Jackson: ‘I can cut again’ after summer rehab for injury that undermined Pistons 2017-18 season
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AUBURN HILLS – Reggie Jackson spent a ton of time this summer getting to know Dwane Casey, talking basketball and life. He mingled with the handful of teammates who also make Southern California their off-season home base. He watched individual workouts conducted by Casey’s assistant coaches as they drilled the things Casey wants to bring to the Pistons offense.
One thing he didn’t do: spend time on the basketball court.
The ankle injury that cost him 37 games and nearly three months last season hovered over his summer, as well.
“Probably didn’t heal the way everybody thought it might once we had time off,” Jackson said. “Just haven’t been able to get on the court, but been doing everything I can to get healthy.”
The good news is that Jackson says his right ankle – in which he tore ligaments in a Grade 3 sprain, the most severe – now feels back to form. He said there was no surgery but he had a “minor procedure, similar to what I did with my knee before.” Jackson was diagnosed with left knee tendinosis a week into training camp 2016, had a platelet-rich plasma injection and missed the first 20 games.
“It actually feels good. I feel like I can cut again,” he said. “Once I get going fully, just see how it feels. But it feels night and day compared to last year. … I think anybody who watched, I never looked right. I never ran right. But that’s what you do. Everybody has nicks and bruises in this game. I wouldn’t change it any other way. I would still come back and play. It was just unfortunate that it wasn’t healed.”
The Pistons were 19-14 after routing Indiana on Dec. 26 when Jackson rolled his ankle. Without him, they went 12-25. He rushed his return to help one last desperate playoff push to salvage a season in which the Pistons traded for Blake Griffin in late January hoping Jackson would be back after the All-Star break. The Pistons went 6-2 in the eight games Griffin and Jackson played together before Griffin suffered a bone contusion of his ankle and sat out the final eight games.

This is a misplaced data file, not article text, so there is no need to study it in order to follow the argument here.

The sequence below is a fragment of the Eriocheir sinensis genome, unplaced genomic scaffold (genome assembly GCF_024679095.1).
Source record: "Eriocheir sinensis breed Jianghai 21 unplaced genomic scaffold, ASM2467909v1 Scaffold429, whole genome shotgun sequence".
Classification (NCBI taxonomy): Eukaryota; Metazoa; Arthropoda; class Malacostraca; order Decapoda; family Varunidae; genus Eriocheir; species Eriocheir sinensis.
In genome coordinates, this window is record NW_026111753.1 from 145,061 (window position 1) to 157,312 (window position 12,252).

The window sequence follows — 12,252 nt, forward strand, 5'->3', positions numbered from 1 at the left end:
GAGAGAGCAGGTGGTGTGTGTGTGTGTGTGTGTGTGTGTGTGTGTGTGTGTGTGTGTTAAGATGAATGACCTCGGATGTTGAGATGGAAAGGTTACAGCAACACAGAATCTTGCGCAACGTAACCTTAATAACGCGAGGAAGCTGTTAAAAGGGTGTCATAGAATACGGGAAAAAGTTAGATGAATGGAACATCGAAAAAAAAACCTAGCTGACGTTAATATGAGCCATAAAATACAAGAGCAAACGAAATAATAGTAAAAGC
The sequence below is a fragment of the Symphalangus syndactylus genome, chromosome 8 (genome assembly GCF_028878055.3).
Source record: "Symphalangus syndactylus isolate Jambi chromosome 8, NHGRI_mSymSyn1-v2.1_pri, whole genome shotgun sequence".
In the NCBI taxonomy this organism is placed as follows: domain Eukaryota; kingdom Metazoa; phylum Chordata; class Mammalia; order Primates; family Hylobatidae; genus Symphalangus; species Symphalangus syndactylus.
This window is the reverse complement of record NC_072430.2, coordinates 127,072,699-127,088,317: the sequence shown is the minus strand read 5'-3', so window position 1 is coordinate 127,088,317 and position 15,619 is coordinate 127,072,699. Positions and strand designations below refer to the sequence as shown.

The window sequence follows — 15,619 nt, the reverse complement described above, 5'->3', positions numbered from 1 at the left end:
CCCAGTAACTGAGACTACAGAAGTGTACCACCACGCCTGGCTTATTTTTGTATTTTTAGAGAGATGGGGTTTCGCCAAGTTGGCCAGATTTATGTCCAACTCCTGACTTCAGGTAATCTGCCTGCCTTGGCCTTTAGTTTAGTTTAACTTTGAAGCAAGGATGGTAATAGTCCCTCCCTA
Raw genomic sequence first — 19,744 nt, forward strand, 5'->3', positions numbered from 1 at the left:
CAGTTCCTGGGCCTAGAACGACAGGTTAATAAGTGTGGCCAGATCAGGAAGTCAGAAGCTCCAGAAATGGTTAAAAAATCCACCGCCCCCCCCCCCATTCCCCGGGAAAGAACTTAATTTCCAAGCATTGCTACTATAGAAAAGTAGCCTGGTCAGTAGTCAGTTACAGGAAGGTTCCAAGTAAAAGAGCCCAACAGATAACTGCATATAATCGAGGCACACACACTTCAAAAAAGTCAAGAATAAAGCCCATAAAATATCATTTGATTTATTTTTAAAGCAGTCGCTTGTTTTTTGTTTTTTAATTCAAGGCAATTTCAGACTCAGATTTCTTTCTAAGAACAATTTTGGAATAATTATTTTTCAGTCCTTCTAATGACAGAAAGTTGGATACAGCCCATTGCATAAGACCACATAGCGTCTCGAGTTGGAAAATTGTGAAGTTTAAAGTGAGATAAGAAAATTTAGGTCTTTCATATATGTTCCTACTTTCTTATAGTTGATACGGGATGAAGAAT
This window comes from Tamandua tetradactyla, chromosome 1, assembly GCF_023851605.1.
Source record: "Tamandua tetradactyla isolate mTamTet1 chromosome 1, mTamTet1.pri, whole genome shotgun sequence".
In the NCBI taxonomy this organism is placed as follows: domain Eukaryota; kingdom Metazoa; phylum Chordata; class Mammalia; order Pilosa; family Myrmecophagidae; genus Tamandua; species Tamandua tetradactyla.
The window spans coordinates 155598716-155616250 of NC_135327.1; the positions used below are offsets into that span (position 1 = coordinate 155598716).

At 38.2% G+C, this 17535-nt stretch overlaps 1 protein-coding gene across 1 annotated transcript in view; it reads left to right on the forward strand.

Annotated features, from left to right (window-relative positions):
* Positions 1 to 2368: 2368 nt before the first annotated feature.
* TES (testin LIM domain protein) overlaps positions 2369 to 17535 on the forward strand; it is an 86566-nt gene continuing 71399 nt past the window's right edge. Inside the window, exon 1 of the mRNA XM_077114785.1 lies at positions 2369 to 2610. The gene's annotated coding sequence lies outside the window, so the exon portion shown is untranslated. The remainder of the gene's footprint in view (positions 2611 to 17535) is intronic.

For comparison purposes, Glenn Robinson III – signed by the Pistons as a free agent in July – suffered a similar injury involving torn ankle ligaments in preseason last October and sat out until after the All-Star break, missing more than four months and 58 games.
The bulk of the roster has been taking part in voluntary workouts for the past few weeks ahead of next week’s opening of training camp. Jackson’s been a limited participant, he said, and isn’t certain what, if any, restrictions will be placed on him during camp.
“I’m going day to day,” he said. “I don’t necessarily know. I’m going to come in and do what they tell me, what they allow me to do. I think the organization, our coaching staff and the training staff have a great game plan on when I’ll be back and how to implement myself back into the workouts.”
Jackson doesn’t anticipate feeling at a disadvantage because of the limitations he faced over the summer. If the ankle continues to respond well as he works his way back to full clearance, he’s confident he’ll hit his stride with relative speed.
“I don’t necessarily look at it as a setback. It was unfortunate,” he said. “I want to play, but we all get better in our own way. I had to challenge myself differently this summer. It was about getting healthy. Can’t touch a ball, but put up a million shots in my lifetime. I can countlessly work. They kind of even talked to me about toning it down because they felt it might be what led to injuries. Just trying to find a way to be smarter with the time I’m allotted on the court.”
That means making the most of the time he couldn’t be on the court, too, especially in furthering the critical coach-point guard connection.
“We’re constantly bouncing ideas,” Jackson said of his experience with Casey. “I think it’s healthy. Since being back, even with this week being around the guys, I think has been going well. I like where our relationship has been developing and I hope it continues to progress.”